Reducing number of feedings in a day could be healthier for your cat, U of G researchers find
A cat is seen in an image from Shutterstock.com.
KITCHENER -- New research from researchers at the University of Guelph suggests it might be better to reduce the number of times people feed their cats during the day.
Animal nutrition specialists at the Ontario Veterinary College and Ontario Agricultural College have found feeding cats one large meal a day might be more effective at controlling their hunger than feeding them multiple times in a day.
The research was published in the journal "PLOS One," a release from the university said. It showed that cats that ate one meal each day showed less food-begging behaviour.
Cutting back on the number of feedings in a day can also help reduce the risk of obesity, the study found. Researchers said it helps control cats' appetites, encouraging them to eat less. They said this is especially important because obesity is a common nutritional problem for cats.
“These findings may surprise the veterinary community and many cat owners who have been told their animals need several small meals a day,” study co-author Adronie Verbrugghe said in the release. “But these results suggest there are benefits to this approach.”
The U of G said this is the first study to analyze appetite-suppressing hormones, physical activity, energy expenditures and use of energy sources.
“There was no good research to back up the several-meals-a-day approach that many owners hear, and so we wanted to put some real data behind current feeding recommendations to be sure they were right for cats,” co-author Kate Shoveller said.
The study looked at eight healthy-weight indoor cats under the age of five. Each of those cats was exposed to the feeding regiments for three weeks, getting the same diet and amount in either one meal or four. Some of the cats were only fed in the morning, while the others were given the same amount spread over four smaller meals.
The cats also wore activity monitors to measure voluntary physical activity. The researchers measured the cats' metabolism through their breath and blood.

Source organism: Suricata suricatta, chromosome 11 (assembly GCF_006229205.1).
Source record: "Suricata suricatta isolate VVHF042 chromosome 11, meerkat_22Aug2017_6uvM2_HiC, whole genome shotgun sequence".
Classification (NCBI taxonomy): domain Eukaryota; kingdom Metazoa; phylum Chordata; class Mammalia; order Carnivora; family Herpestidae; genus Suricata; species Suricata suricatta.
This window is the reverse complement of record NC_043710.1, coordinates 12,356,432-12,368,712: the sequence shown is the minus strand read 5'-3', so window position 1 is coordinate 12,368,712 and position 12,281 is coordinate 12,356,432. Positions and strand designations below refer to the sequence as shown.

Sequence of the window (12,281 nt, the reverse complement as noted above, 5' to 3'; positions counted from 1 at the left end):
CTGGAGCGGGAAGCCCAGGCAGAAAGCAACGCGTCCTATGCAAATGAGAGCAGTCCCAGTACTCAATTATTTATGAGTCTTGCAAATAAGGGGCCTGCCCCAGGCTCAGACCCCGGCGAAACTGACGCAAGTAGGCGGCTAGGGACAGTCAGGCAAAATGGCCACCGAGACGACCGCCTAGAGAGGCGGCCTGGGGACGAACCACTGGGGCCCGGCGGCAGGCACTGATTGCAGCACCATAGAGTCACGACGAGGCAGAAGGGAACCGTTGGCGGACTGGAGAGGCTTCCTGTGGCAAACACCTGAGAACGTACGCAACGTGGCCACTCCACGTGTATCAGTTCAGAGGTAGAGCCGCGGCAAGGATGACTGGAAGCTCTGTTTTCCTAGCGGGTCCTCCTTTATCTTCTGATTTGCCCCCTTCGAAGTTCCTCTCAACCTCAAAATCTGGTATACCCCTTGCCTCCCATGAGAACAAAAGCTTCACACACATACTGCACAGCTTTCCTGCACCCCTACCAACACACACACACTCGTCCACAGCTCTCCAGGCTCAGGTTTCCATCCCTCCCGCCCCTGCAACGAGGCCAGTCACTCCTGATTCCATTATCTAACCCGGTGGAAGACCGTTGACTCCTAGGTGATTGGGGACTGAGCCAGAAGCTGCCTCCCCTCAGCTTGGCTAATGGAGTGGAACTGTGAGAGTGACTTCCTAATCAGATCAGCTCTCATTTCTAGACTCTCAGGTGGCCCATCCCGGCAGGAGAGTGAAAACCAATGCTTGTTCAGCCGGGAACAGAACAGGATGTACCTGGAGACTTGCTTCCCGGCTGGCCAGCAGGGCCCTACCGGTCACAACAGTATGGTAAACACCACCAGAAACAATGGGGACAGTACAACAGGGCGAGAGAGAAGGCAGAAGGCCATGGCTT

According to the study, cats fed four times a day had higher physical activity levels but overall energy expenditure was similar between the two groups. The cats' weight didn't change over the course of the study period, regardless of their feeding schedule.
Cats that only ate once a day had higher levels of appetite-regulating hormones after their meal, which researchers said suggests they were more satisfied. Those cats also showed a lower fasting respiratory quotient, which researchers said shows they were burning fat stores.
The cats that only ate once per day also had a larger increase in blood amino acids, which means more protein was available to them. Researchers said this is important because cats tend to lose muscle mass as they age.
“Physiologically, it makes sense that feeding only once a day would have benefits,” Shoveller said. “When you look at human research, there’s pretty consistent evidence that there are positive health outcomes with intermittent fasting and improved satiety.”
The researchers said they would like to do longer studies on the topic.
“This approach is really yet another tool in a veterinarian or a cat owner’s toolbox for managing a cat’s weight and keeping their animals healthy and happy,” Verbrugghe said. “But we always have to look at each individual animal and account for the cat’s and owner’s lifestyle. So although this approach might be helpful to promote satiety in some cats, it might not help another.”